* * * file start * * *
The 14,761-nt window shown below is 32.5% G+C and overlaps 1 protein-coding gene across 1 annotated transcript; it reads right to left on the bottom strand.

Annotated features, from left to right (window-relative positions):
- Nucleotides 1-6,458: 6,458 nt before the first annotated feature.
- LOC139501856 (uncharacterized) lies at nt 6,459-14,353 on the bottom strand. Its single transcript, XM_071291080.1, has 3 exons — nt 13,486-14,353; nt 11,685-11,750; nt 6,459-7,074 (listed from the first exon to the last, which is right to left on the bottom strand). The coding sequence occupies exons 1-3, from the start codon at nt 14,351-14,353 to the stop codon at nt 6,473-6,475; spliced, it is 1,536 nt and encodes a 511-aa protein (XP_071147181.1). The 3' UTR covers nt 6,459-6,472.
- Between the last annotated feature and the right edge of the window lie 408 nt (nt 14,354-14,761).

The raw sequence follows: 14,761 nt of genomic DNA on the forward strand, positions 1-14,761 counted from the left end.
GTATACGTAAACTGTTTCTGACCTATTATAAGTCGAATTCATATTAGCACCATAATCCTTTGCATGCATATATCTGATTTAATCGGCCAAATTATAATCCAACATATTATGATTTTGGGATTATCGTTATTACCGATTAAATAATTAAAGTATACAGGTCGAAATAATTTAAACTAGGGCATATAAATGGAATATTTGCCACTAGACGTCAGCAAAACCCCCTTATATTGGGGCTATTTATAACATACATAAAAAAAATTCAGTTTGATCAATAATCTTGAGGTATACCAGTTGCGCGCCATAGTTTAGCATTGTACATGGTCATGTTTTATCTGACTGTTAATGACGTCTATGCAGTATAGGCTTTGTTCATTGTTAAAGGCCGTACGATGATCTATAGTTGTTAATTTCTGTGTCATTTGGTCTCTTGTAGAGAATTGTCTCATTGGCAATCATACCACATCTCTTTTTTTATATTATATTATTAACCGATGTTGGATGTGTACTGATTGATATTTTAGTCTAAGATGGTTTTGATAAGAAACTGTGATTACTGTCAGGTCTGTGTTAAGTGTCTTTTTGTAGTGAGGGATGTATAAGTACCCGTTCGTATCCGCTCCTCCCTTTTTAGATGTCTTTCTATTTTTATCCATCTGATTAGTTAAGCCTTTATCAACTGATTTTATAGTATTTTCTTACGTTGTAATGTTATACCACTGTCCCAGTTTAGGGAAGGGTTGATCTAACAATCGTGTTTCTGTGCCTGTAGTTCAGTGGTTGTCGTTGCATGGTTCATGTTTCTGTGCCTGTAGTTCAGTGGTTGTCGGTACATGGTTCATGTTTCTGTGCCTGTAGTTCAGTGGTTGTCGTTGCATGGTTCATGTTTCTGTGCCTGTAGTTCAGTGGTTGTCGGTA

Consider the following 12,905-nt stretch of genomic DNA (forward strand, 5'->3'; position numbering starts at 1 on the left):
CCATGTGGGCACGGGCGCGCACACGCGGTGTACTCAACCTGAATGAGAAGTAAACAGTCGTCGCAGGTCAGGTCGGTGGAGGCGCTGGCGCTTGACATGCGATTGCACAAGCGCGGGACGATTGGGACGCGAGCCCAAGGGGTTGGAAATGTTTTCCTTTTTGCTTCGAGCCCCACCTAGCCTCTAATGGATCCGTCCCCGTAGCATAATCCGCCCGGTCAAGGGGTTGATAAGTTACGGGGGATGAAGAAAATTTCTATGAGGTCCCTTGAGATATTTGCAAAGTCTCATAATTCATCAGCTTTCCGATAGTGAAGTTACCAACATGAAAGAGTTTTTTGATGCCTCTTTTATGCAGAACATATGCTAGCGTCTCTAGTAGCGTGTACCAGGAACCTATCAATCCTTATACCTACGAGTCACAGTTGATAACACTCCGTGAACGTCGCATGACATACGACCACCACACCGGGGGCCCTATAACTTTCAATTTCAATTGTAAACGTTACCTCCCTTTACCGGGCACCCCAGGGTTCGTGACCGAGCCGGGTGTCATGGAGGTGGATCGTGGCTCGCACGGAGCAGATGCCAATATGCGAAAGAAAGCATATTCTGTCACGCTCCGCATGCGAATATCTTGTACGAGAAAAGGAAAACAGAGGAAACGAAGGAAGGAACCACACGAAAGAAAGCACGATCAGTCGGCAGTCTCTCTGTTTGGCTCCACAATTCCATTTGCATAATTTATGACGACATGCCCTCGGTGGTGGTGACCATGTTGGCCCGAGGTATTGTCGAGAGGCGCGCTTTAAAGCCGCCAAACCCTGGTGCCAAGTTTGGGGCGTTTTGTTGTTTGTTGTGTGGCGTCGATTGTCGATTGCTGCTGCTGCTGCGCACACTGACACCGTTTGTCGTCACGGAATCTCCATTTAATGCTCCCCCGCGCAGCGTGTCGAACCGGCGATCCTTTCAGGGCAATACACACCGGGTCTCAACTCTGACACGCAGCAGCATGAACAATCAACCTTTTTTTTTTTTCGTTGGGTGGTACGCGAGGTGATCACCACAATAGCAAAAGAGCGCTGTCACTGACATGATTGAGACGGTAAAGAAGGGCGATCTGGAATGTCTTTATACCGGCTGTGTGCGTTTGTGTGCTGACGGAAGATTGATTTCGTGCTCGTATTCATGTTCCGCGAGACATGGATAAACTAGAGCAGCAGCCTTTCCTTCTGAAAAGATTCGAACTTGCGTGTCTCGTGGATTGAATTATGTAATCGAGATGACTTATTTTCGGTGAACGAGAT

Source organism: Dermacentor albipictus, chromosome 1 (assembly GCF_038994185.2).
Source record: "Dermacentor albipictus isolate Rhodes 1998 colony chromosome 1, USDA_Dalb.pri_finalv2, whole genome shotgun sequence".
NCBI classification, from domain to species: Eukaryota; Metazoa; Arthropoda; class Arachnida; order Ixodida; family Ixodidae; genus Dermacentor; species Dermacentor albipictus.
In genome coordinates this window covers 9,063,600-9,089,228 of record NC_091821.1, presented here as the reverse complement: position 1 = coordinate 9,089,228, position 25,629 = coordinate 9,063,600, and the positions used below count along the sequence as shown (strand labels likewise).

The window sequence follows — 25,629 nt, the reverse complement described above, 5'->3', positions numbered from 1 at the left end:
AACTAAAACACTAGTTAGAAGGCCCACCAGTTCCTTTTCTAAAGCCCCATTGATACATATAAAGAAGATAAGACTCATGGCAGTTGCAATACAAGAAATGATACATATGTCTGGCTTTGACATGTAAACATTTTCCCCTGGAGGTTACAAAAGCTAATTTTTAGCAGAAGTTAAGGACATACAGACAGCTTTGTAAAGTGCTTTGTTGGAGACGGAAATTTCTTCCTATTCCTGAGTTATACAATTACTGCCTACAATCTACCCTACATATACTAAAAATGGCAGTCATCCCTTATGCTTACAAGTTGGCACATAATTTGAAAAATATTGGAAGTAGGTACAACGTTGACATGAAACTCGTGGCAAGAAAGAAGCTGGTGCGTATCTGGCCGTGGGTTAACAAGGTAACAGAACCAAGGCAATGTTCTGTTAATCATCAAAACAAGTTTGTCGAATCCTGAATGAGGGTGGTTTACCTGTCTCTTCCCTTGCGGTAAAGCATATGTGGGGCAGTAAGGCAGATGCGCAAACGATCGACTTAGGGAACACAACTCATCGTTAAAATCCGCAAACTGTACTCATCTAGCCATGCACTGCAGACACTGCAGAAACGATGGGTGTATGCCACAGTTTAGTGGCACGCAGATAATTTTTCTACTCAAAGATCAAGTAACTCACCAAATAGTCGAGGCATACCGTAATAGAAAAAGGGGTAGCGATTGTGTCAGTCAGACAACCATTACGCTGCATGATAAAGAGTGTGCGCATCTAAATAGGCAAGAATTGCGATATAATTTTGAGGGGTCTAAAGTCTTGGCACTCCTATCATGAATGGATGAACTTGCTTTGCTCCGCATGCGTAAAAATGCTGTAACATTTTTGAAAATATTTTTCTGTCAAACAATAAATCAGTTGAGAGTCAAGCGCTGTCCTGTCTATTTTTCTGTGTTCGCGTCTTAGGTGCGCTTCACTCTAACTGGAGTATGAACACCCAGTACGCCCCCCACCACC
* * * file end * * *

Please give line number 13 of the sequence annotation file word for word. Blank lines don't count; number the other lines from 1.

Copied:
In genome coordinates this window covers 9,063,600-9,089,228 of record NC_091821.1, presented here as the reverse complement: position 1 = coordinate 9,089,228, position 25,629 = coordinate 9,063,600, and the positions used below count along the sequence as shown (strand labels likewise).